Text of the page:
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If you’re interested in learning more about the role that conservative religious leaders — including Pastor Lou Engle and other American evangelical Christians — have played in Uganda’s efforts to pass a harsh anti-gay law, check out tonight’s “Missionaries of Hate” episode of Vanguard, a documentary series on Current TV. (You may recognize it as Al Gore’s project and the employer of the two journalists detained by North Korea last year.)

Homosexuality is already illegal in Uganda and most of Africa — just law week, a gay couple in Malawi was convicted of trying to marry, and sentenced to 14 years in jail.
Vanguard.jpgUganda’s proposed law would increase punishments — making the death penalty an option — and cover a wider range of offenses, such as not reporting that someone is gay. (Meanwhile, in America, a Gallup poll has just reported that a majority of Americans — 52 percent — no longer morally oppose same-sex relations.)

I went to journalism school with Vanguard correspondent Mariana van Zeller and producer Darren Foster, so here’s a bit of background info about “Missionaries of Hate” from Darren:

What piqued our interest initially was the question of whether some American Evangelicals had an influence on this anti-gay bill. What were American evangelicals doing in Uganda giving a seminar about how Africans can protect themselves from homosexuality? Of all the great work Christian groups are doing in Africa, this just seemed so out of left field.

We definitely explore the American influence in the piece, but by the time we arrived in Uganda the fallout from the seminar was well underway and I think what we really wanted to accomplish was to take viewers inside this story and capture the mood of the country. While we were on the ground, the campaign to push through the legislation was really heating up and immediately we began following the bill’s biggest cheerleader, Pastor Martin Ssempa. He’s a very charismatic guy — a real performer — and has a strong following among young people. At the same time, we really wanted to show what it was like to be gay in Uganda, particularly in this very charged, anti-gay climate. We met and interviewed most of key players, including the bill’s author David Bahati and Scott Lively, one of the American Evangelicals who headlined the anti-gay conference. Unlike many American Evangelicals who have relationships with Uganda and denounce the legislation, Lively told us he thinks a choice between what’s the lesser of two evils?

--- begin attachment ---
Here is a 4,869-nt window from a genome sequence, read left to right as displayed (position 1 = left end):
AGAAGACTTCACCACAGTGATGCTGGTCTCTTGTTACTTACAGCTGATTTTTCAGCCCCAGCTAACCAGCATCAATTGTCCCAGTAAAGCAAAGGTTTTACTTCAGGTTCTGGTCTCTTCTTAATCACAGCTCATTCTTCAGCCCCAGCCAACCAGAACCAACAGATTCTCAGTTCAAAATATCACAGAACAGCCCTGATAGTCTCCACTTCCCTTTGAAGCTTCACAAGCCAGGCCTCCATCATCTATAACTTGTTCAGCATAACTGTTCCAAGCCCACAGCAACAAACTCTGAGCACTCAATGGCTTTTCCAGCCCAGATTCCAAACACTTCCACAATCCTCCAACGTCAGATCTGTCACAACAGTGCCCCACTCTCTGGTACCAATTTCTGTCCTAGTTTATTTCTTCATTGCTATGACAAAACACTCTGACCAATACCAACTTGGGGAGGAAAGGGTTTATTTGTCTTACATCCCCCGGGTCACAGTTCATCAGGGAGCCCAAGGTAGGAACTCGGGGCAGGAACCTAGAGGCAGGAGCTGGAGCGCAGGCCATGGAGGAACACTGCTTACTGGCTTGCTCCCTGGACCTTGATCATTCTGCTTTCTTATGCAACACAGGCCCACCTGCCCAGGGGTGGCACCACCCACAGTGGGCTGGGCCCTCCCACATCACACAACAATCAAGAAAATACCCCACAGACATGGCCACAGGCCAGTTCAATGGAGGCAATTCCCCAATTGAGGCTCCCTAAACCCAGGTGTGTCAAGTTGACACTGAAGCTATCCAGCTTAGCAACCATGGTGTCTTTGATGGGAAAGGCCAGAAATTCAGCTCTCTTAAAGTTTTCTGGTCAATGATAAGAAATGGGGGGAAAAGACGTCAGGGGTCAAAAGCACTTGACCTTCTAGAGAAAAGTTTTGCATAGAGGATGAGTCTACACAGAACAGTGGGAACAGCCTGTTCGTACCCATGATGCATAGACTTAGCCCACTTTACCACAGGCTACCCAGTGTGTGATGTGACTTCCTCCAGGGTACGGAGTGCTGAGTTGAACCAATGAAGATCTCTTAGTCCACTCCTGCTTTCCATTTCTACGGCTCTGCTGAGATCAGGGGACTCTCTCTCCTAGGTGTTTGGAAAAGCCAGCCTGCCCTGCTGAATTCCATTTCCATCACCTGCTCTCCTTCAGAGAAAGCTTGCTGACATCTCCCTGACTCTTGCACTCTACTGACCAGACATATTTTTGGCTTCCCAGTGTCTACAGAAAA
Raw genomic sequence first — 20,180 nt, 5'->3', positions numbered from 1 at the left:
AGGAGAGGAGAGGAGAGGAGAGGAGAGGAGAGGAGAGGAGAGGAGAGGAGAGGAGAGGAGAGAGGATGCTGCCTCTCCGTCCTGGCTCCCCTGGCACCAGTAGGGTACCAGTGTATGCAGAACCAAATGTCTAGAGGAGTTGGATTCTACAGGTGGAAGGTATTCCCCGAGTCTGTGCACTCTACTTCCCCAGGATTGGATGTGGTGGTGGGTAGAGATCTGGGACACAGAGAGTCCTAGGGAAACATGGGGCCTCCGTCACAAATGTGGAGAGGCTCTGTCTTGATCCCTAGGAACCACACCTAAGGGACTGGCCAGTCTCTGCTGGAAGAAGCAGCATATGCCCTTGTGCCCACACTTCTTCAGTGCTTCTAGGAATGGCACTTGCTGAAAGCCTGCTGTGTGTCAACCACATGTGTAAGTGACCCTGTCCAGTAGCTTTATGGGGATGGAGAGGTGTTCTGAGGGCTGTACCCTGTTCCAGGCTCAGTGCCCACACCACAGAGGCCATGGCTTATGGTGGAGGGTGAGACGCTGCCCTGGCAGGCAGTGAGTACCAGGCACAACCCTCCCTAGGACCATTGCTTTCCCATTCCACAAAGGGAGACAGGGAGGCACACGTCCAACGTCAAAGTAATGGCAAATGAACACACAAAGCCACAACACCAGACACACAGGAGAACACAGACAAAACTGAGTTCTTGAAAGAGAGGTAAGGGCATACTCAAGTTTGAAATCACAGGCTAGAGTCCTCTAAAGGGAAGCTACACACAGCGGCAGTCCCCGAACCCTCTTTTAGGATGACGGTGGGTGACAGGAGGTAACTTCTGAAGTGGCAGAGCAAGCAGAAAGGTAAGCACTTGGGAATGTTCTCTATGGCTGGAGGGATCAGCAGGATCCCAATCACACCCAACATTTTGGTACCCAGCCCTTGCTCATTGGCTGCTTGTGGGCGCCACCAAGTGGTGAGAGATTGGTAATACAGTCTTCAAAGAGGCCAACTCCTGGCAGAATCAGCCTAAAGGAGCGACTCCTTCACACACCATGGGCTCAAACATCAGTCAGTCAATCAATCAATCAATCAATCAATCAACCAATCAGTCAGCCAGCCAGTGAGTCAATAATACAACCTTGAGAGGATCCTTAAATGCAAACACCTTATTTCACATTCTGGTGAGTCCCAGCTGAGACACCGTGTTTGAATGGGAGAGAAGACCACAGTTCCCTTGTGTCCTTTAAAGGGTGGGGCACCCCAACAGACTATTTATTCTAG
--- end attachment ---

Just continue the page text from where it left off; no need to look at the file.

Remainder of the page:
“I would not have written the bill this way,” he said. “But what it comes down to is a question of lesser of two evils. What is the lesser of two evils here? To allow the American and European gay activists to continue to do to that country what they’ve done here? Or to have a law that may be overly harsh in some regards? I think the lesser of two evils is for the bill to go through.”

“Missionaries of Hate” airs tonight at 10 p.m. ET/7 p.m. PT. Check Current TV’s site for channel information. (It will also be available online after the premiere.) 

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